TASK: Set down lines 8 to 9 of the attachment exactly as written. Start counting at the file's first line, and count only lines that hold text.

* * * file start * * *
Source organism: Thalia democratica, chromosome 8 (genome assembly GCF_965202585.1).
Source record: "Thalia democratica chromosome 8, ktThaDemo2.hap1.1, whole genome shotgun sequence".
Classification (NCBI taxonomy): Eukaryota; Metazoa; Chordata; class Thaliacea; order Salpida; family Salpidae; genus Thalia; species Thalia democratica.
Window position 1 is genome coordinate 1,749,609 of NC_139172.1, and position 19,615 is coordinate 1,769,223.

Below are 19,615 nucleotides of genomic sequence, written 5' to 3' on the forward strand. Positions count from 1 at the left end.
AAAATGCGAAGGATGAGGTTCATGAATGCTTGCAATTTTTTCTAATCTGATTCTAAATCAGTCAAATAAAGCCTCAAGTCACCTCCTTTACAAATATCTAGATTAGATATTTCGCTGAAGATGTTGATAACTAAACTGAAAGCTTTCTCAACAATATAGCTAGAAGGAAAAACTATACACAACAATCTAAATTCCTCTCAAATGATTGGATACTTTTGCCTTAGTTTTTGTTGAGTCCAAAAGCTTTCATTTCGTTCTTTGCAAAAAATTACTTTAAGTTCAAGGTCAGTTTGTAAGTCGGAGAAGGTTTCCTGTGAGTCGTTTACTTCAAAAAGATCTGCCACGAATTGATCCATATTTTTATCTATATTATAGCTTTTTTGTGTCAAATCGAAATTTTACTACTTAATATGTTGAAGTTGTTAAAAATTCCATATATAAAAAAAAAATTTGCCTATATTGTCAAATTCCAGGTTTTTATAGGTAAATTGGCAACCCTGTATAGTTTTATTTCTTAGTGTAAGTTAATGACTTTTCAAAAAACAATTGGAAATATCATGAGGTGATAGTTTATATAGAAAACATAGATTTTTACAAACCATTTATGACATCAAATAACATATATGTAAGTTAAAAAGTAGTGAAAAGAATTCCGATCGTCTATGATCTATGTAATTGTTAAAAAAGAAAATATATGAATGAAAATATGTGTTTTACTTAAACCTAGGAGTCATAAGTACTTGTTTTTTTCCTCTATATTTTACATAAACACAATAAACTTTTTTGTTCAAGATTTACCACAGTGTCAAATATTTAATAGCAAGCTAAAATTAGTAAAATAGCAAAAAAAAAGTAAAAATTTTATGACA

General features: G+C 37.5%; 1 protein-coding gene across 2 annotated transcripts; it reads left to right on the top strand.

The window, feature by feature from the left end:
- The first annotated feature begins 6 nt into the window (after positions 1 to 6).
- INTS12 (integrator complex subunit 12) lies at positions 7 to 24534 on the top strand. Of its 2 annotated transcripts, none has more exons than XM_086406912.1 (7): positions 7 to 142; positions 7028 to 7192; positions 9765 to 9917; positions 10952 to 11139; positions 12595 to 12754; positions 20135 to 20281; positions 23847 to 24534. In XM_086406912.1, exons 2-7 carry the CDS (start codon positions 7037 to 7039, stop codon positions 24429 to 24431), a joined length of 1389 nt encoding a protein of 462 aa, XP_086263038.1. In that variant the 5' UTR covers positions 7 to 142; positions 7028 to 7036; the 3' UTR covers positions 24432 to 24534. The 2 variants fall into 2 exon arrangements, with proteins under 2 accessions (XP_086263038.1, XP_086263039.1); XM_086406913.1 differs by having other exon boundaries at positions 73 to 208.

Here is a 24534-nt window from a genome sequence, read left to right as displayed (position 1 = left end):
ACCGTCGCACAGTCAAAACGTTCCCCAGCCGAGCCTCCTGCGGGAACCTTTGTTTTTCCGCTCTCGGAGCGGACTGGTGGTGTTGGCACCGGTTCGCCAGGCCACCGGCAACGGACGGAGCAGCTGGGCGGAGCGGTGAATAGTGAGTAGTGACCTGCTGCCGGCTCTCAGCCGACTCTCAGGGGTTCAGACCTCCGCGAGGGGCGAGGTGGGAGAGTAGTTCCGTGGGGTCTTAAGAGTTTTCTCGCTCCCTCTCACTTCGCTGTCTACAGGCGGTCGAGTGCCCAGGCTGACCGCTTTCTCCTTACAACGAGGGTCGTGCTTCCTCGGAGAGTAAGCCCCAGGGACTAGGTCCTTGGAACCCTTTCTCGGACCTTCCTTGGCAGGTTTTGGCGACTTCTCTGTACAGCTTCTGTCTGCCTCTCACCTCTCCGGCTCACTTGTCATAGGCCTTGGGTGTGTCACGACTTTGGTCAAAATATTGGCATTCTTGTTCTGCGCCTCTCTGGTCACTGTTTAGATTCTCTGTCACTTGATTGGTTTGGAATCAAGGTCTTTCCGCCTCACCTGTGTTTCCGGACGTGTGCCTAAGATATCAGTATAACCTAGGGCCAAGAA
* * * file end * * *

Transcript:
The window, feature by feature from the left end:
- The first annotated feature begins 6 nt into the window (after positions 1 to 6).